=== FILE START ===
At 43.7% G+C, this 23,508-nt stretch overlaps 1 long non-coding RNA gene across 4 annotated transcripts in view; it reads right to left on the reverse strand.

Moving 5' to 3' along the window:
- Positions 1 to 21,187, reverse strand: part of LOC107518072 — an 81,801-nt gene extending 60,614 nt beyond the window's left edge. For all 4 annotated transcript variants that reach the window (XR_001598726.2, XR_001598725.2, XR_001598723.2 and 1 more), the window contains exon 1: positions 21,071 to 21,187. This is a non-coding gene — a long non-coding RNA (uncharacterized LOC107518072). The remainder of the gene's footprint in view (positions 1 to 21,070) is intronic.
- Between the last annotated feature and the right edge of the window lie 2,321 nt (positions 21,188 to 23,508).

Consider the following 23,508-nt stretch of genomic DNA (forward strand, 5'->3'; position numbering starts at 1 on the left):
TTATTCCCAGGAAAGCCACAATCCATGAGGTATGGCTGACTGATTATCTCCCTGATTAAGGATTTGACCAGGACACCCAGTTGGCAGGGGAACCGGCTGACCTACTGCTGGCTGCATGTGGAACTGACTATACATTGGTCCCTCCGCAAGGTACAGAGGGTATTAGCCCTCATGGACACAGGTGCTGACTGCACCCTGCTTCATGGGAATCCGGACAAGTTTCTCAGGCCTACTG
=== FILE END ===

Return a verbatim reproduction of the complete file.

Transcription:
At 43.7% G+C, this 23,508-nt stretch overlaps 1 long non-coding RNA gene across 4 annotated transcripts in view; it reads right to left on the reverse strand.

Moving 5' to 3' along the window:
- Positions 1 to 21,187, reverse strand: part of LOC107518072 — an 81,801-nt gene extending 60,614 nt beyond the window's left edge. For all 4 annotated transcript variants that reach the window (XR_001598726.2, XR_001598725.2, XR_001598723.2 and 1 more), the window contains exon 1: positions 21,071 to 21,187. This is a non-coding gene — a long non-coding RNA (uncharacterized LOC107518072). The remainder of the gene's footprint in view (positions 1 to 21,070) is intronic.
- Between the last annotated feature and the right edge of the window lie 2,321 nt (positions 21,188 to 23,508).

Consider the following 23,508-nt stretch of genomic DNA (forward strand, 5'->3'; position numbering starts at 1 on the left):
TTATTCCCAGGAAAGCCACAATCCATGAGGTATGGCTGACTGATTATCTCCCTGATTAAGGATTTGACCAGGACACCCAGTTGGCAGGGGAACCGGCTGACCTACTGCTGGCTGCATGTGGAACTGACTATACATTGGTCCCTCCGCAAGGTACAGAGGGTATTAGCCCTCATGGACACAGGTGCTGACTGCACCCTGCTTCATGGGAATCCGGACAAGTTTCTCAGGCCTACTG